Finding Australia’s asymmetric advantage in big data
30 Jun 2021|

It’s important to think beyond the cliché that data is the new oil. The dystopian dream of seamless data integration and the ability to ‘collect and know it all’ overlooks the complex politics of data. National borders and ambitions make for a landscape characterised by Balkanisation, conflict and contestation.

Countries know that strategic advantage is lurking somewhere in the data—the signal in the noise. However, a key question for all countries is whether that advantage lies in ensuring centralised control of data, in promoting openness and transparency, or in prioritising the use of data to serve the public interest.

It would be easy to pull up the drawbridge and regard increasing calls for digital sovereignty as calls for autarky. Mobilising Australia’s asymmetric advantage relies on our ability to lean into our democratic legacy to avoid perverse mirrors of the systems of data surveillance, or ‘dataveillance’, we frequently criticise. This means moving from a mindset of tech adoption and data dependence to one of strengthened interdependencies, international partnerships and civic engagement.

Nearly 10 years ago, CIA Chief Technology Officer Gus Hunt articulated the ‘collect it all’ theory of cybersecurity and mass dataveillance: ‘The value of any piece of information is only known when you can connect it with something else that arrives at a future point in time. Since you can’t connect dots you don’t have, it drives us into a mode of … try[ing] to collect everything and hang on to it forever.’

This collect-it-all ethos increasingly defines vast areas of national security and economic and social life. We are living in an age of big data where seamless integration is seen as a strategic necessity.  Much rests on our ability to convert the potential of data into a resource. This would extend the national conception of where and how we derive and trade economic value.

It’s easy to get swept up in a mindset that sees modernisation of data infrastructure as an essential good. Although corporate and government jargonistas would have us believe they’re scaling us into the stratosphere, many societal problems remain intractable.

A recent example of the tensions common to many corporate and government data projects is the pause of the ‘battle management system’ component of the Australian Army’s Land 200 project. The chief of army described the digital command and control of forces as the service’s highest priority project: ‘[W]hen we build a network and connect all the parts of that force to that network we are greater than the sum of the individual. It is the improved quality of command and control of all aspects of our operations, so it’s not about high-end warfare, not about counterterrorism. It’s about everything we do.’

The battlefield management system was intended to connect every vehicle and soldier to a secure tracking system so that commanders would know the exact location of all their personnel and equipment, and so that every soldier would see, through moving symbols on a personal or vehicle-mounted computer screen, where everyone else was.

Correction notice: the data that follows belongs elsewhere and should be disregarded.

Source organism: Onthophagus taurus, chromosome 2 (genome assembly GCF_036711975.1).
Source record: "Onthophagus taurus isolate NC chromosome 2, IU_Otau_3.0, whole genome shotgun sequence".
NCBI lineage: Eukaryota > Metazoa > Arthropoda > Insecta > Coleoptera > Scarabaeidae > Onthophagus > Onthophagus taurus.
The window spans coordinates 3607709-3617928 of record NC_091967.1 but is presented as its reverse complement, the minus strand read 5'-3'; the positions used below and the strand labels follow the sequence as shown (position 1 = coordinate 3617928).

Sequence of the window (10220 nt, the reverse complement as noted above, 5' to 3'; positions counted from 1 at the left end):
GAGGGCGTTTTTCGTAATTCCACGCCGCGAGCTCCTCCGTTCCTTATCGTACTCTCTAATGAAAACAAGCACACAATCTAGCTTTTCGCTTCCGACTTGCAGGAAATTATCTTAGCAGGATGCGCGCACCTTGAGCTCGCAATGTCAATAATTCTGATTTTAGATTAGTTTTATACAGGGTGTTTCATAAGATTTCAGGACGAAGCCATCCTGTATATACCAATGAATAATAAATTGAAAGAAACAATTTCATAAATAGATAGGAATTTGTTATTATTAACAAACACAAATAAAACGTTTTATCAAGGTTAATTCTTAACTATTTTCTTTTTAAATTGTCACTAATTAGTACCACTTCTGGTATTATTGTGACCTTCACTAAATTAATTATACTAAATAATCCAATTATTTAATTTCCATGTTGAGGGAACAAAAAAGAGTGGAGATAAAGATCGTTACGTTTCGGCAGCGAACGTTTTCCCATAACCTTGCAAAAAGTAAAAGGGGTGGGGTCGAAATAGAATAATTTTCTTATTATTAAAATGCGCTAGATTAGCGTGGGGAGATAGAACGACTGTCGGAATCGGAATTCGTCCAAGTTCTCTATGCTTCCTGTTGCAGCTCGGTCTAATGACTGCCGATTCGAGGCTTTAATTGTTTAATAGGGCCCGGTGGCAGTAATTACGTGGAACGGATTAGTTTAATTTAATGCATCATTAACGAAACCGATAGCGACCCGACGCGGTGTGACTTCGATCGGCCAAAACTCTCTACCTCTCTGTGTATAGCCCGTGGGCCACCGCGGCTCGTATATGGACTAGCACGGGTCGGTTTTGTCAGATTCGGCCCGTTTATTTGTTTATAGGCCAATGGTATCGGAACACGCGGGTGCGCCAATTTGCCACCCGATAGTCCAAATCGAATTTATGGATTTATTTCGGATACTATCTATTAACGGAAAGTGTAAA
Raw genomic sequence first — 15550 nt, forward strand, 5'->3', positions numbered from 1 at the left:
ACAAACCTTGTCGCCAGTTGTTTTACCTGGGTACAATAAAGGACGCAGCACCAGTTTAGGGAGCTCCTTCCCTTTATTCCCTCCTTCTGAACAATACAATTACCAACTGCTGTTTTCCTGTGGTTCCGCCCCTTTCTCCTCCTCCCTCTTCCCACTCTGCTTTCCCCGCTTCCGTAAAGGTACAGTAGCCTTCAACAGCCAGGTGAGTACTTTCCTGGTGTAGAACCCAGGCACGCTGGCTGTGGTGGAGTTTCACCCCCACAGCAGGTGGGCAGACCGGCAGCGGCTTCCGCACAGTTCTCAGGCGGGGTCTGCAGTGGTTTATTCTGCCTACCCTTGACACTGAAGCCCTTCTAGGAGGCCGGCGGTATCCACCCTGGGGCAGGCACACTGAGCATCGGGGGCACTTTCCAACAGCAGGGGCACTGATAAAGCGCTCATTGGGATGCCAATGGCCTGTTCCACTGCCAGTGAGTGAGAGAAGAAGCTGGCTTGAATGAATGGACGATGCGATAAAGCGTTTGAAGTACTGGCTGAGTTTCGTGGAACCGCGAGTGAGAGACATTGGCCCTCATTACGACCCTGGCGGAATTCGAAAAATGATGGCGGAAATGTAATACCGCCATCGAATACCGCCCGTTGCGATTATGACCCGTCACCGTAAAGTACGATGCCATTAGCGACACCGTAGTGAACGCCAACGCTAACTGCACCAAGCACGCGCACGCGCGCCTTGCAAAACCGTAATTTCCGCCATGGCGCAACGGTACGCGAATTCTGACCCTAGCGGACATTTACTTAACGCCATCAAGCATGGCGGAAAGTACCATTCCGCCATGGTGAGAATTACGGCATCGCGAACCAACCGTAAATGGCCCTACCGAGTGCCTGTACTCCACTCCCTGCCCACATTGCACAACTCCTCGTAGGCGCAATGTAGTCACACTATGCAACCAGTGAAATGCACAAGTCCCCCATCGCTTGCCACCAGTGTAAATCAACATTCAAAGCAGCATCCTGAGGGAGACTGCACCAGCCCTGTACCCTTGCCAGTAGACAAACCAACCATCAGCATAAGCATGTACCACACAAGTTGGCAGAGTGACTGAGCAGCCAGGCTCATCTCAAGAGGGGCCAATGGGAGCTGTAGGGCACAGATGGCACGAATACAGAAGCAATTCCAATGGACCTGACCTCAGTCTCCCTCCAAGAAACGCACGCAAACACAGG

The cost overruns, the significant governance issues identified in a scathing audit report and the pause of the program represent common vulnerabilities in data projects.

It’s tempting to buy equipment off the shelf to save money, but we have to think about how enterprise data projects are products of unique organisational cultures, human capital and infrastructure densities.

The great promise of 360-data systems is that they allow a busy executive or commander to determine problems and opportunities by glancing at an appealing dashboard without needing to understand the shape of the data.

However, this assumes that organisations have a solid governance and hygiene strategy for managing data that may be inconsistent, poorly integrated or from questionable sources. If the right questions aren’t asked of the data, what appears on a dashboard may be meaningless or deceptive. In the quest to rationalise and simplify, a dashboard may indicate that something is wrong, but not how bad it is.

Lack of data literacy from the top to the bottom of organisations is a widespread vulnerability. In an age defined by attention deficits, the promise of complex problems neatly solved on PowerPoint slides concedes too much to slick sales agents.

And all of our sophisticated tools for handling, searching, linking, sharing and analysing data in mind-numbing iterative and synergising processes may give us a misdirected sense that we’re on the path to change, when in fact we’re simply replicating the status quo.

Despite the claims of tech evangelists, the tendency towards indiscriminate corporate collection and monitoring of everything risks lowering the ability to understand complexity. Big data can construct new realities where ‘face-tuned’ algorithmic acceptability becomes the ideal.

The worst aspects of data analytics reduce diverse human lives and multidimensional social structures into data points. The functional and the mechanistic are preferred over the contradictory and paradoxical, and the critical value of weathered experience, good judgement, the obscure and the marginal can be lost.